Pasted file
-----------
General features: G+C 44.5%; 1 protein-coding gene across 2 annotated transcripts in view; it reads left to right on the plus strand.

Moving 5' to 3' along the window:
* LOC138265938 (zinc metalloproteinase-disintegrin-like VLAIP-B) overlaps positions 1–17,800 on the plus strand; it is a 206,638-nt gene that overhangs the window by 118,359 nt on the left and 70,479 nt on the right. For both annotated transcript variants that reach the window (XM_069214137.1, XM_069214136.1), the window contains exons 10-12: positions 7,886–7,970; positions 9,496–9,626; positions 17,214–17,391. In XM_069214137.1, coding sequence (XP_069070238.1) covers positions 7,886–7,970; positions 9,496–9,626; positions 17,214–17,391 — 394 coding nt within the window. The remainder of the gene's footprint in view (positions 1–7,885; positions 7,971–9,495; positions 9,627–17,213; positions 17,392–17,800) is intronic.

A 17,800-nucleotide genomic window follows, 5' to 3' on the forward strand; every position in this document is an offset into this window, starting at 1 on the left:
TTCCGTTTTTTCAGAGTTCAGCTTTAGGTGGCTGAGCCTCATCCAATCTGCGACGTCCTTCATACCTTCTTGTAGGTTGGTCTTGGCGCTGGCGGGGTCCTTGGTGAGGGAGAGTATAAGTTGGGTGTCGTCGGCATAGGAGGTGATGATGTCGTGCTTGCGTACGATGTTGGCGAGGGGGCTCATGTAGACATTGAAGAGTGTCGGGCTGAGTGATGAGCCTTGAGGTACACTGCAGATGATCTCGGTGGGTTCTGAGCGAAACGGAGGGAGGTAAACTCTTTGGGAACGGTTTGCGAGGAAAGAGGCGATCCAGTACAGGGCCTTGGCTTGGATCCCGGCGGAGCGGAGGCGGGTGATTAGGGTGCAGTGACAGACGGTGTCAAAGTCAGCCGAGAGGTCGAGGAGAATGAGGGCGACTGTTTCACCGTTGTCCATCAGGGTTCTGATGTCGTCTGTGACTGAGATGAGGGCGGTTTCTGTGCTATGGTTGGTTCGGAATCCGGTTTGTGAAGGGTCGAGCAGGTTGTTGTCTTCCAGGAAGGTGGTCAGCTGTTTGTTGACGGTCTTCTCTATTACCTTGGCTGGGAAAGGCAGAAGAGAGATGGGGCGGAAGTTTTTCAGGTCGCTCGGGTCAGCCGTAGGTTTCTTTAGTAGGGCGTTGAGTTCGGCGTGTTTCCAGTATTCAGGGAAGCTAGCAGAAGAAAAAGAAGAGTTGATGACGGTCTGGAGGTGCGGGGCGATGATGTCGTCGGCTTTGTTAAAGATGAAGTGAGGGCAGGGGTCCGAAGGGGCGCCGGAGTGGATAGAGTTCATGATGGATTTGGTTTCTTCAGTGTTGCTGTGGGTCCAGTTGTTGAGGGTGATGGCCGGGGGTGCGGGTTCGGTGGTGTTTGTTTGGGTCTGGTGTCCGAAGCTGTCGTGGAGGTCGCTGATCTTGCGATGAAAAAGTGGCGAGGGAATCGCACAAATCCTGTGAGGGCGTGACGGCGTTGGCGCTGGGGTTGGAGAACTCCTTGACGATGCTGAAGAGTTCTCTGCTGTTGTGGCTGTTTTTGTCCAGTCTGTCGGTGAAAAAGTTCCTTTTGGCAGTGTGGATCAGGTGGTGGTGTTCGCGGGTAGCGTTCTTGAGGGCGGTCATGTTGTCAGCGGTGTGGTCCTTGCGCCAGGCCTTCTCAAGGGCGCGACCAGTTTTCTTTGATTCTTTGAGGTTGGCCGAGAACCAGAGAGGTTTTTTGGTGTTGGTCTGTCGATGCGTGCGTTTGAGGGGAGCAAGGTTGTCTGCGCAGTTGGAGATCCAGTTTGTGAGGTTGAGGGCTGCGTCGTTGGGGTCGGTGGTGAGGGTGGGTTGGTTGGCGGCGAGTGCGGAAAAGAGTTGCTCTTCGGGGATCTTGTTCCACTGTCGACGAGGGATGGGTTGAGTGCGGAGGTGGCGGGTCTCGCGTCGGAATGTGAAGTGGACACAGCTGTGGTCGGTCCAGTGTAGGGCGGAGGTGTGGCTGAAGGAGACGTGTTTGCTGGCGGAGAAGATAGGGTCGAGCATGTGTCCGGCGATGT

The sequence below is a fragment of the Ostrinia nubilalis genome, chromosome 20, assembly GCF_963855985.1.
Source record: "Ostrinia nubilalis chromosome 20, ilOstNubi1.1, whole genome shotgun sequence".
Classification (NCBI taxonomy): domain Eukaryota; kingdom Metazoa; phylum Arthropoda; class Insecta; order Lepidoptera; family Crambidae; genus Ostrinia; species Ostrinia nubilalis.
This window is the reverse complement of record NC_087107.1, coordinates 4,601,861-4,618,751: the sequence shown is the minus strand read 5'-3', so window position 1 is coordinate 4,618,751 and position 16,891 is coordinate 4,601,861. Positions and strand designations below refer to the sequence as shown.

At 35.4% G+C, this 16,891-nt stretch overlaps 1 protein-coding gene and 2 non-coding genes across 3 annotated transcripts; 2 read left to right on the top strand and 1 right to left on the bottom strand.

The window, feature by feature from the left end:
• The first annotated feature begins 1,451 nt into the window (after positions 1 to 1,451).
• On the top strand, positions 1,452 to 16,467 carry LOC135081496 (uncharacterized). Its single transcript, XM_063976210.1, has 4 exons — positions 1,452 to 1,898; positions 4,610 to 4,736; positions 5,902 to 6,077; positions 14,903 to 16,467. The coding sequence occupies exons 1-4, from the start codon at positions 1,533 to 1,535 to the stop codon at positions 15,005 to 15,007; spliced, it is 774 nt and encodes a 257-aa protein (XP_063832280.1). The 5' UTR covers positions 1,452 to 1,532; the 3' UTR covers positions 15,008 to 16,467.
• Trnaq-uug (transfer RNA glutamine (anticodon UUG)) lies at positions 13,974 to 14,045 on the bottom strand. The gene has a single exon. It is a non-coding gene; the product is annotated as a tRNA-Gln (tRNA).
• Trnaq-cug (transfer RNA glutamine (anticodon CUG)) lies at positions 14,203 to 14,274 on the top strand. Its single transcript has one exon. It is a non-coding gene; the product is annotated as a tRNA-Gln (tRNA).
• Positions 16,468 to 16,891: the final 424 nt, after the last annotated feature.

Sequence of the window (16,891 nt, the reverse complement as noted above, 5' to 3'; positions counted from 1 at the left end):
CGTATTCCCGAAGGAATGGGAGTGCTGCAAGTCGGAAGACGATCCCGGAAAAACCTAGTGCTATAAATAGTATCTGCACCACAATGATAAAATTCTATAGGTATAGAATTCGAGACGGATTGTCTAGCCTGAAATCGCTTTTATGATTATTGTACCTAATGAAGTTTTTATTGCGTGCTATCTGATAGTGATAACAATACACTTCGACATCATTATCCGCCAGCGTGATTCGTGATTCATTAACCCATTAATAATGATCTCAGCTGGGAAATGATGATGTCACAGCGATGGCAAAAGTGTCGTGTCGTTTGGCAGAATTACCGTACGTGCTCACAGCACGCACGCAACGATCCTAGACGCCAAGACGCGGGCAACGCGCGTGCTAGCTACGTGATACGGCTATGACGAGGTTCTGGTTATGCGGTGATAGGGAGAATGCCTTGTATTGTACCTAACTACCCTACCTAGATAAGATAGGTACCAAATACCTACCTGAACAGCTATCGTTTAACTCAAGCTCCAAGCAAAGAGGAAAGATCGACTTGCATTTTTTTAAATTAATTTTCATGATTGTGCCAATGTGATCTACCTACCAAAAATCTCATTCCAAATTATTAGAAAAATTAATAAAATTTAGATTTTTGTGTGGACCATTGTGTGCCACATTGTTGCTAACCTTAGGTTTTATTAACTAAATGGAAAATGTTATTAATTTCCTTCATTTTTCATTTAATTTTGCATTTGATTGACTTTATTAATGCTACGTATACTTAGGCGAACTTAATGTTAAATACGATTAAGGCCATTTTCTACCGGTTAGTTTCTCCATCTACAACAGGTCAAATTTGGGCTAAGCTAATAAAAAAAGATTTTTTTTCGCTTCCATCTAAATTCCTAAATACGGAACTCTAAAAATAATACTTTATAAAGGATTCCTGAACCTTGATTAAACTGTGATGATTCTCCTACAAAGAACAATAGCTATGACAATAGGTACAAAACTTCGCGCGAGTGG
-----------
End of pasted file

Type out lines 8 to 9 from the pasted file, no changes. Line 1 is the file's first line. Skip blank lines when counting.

Classification (NCBI taxonomy): domain Eukaryota; kingdom Metazoa; phylum Arthropoda; class Insecta; order Lepidoptera; family Crambidae; genus Ostrinia; species Ostrinia nubilalis.
This window is the reverse complement of record NC_087107.1, coordinates 4,601,861-4,618,751: the sequence shown is the minus strand read 5'-3', so window position 1 is coordinate 4,618,751 and position 16,891 is coordinate 4,601,861. Positions and strand designations below refer to the sequence as shown.